On this theory all the really interesting articles have been started and there is nothing comparable to work on. Of course this varies by subject area: sports fans will always have new stars to write about as will astronomers, and there are likely to be volcanic eruptions, earthquakes, politicians and newly discovered species. But new chemical elements are a rarity, the solar system has actually lost a planet and we are unlikely to see any more battleship launches. Of course there are whole areas of human knowledge where Wikipedia is barely started, but for people whose interests are already covered it is less easy to join in. A good way to test this would be to look at editing trends by topic; if the 2016 US elections get comparable activity to 2012 and 2008, but computing and the second world war are declining faster than the overall trend then we could be relaxed about the easy parts of some topics being complete.
The web is a fast changing environment and perhaps we've reacted better to things that might affect our readership figures than our editorship figures.
Nowadays there are lots of crowd-sourcing opportunities; people can categorise paintings or write recipes and how to guides. With lots more sites that aren't competing with us to create an encyclopaedia, but are competing for the same sort of volunteers we should expect to see some drift in the proportion of our readers who become editors.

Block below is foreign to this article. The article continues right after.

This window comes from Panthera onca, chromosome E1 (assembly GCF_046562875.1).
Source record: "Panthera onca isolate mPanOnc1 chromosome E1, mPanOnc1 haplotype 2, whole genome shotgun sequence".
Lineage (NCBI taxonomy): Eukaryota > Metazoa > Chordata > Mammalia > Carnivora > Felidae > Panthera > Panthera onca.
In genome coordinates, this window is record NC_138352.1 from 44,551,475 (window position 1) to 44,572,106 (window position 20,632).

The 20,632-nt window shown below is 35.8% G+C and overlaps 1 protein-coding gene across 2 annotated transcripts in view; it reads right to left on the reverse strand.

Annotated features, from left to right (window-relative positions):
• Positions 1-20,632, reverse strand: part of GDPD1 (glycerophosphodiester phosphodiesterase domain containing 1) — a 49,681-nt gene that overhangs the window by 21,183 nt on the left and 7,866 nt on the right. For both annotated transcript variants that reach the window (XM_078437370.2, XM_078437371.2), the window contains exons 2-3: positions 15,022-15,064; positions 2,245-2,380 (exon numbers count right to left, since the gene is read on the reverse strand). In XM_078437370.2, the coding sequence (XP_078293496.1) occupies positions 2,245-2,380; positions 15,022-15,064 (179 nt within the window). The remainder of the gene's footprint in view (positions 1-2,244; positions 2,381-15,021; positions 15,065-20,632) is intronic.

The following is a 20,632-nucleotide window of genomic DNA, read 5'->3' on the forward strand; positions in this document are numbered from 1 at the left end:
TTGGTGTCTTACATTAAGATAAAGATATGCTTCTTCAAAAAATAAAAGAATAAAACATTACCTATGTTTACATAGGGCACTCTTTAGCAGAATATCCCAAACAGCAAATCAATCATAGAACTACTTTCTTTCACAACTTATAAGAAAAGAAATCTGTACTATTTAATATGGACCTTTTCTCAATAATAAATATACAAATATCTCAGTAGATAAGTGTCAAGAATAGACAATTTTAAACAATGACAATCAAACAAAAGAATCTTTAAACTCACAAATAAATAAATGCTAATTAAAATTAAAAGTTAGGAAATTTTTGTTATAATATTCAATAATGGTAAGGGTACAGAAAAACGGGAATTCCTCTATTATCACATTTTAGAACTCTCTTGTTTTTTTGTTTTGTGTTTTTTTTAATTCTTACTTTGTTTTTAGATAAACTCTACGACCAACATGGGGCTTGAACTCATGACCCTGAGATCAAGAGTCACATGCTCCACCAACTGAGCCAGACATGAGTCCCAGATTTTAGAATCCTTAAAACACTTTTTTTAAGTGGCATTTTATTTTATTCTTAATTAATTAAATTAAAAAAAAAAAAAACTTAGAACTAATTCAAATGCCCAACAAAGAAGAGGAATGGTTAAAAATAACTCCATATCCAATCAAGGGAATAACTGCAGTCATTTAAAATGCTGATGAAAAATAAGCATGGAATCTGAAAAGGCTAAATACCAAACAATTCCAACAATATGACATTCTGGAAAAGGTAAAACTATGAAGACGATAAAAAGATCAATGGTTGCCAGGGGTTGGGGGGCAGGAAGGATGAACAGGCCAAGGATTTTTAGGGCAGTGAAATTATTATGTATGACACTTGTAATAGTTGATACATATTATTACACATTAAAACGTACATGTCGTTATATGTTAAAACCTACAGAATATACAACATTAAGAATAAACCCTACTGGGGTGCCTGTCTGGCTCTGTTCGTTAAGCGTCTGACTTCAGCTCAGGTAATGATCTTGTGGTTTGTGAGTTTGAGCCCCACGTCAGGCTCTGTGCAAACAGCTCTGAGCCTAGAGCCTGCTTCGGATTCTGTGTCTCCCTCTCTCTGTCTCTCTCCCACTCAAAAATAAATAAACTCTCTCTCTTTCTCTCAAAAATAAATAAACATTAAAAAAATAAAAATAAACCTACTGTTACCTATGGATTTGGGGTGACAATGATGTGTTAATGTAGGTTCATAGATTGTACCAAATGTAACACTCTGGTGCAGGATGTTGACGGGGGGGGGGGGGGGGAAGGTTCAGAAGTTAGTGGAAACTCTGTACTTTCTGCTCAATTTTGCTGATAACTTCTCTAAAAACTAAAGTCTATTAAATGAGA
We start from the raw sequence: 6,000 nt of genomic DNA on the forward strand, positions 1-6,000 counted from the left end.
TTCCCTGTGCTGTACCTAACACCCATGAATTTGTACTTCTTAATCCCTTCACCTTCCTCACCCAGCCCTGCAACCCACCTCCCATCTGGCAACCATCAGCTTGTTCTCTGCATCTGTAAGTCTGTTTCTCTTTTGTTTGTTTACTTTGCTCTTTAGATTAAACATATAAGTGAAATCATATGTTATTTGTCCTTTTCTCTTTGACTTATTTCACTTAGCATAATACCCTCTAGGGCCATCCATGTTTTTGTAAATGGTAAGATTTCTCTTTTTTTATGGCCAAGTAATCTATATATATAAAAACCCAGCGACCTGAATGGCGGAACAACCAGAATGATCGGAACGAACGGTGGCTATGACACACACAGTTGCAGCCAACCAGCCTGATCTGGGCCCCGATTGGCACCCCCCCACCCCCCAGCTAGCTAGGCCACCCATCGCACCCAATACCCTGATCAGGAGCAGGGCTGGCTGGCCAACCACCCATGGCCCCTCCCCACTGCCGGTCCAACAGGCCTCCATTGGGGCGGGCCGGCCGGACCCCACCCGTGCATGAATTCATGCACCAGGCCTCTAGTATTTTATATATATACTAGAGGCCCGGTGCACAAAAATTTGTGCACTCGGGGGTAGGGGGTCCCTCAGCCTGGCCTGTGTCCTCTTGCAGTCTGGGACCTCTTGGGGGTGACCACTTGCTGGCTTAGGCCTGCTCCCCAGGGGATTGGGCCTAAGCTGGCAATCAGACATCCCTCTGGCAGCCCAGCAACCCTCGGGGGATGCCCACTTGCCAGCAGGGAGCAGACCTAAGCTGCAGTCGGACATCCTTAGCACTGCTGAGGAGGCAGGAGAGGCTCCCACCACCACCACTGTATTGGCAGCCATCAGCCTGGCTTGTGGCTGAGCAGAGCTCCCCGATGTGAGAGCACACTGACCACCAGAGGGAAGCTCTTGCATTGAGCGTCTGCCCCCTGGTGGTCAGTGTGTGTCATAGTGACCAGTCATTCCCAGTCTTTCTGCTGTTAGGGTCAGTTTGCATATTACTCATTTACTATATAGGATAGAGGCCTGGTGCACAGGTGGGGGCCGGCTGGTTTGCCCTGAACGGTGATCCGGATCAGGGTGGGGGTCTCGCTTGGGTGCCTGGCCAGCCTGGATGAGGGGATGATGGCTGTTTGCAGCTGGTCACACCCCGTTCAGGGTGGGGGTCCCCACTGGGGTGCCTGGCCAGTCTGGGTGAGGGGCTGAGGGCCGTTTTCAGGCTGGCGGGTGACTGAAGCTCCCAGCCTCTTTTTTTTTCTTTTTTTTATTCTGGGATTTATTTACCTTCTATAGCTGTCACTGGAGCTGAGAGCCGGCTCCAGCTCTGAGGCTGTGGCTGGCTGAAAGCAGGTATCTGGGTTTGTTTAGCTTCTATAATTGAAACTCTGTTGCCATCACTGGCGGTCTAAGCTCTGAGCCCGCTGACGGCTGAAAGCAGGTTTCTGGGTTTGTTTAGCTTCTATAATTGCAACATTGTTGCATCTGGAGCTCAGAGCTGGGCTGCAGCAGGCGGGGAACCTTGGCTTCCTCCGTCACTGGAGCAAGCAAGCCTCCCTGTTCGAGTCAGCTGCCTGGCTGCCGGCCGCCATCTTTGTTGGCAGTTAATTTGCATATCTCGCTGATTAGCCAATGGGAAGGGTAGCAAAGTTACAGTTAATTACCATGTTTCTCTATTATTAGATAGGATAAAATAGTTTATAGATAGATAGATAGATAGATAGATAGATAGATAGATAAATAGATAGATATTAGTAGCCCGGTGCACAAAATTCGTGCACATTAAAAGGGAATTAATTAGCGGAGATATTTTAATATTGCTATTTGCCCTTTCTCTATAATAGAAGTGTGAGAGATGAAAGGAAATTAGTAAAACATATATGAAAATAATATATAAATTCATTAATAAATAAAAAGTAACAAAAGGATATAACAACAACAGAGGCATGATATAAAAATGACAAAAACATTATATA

The last few years have seen use of web monitoring software by an increasing proportion of employers as they seek to reduce non-work activities taking place in working hours. It would be interesting to analyse how much editing patterns have changed by day of the week and by hour of the day; But on this theory a much higher proportion of the pre 2007 editing was done by people at work than in more recent years. Measuring this is of course complicated by the 24 hour clock, it would be much easier to test in single timezone wikipedias such as German, Italian, Korean and Japanese; Though in some of these countries web monitoring by employers is seen as more of a civil liberty issue than in the biggest country for edits to the English language wikipedia. One positive thing about this theory is that it accounts for a drop in editing without the need for the community to be overly concerned. However much "editing at work" declines, "editing in your own time" is unaffected, and under this theory the community is far from being in a "death spiral".
The big contrast is between our rapidly growing readership (up until Jan 2013) and our broadly stable editorship. The Devs have done a great job at making Wikipedia readable on mobile phones, and if we include mirrors our readership may still be growing faster than the Internet. But we haven't yet cracked editing on a mobile, hence editing levels are not increasing in line with readership, and we are beginning to see the greying of the pedia as we become more dependent on the generation who are less mobile phone oriented.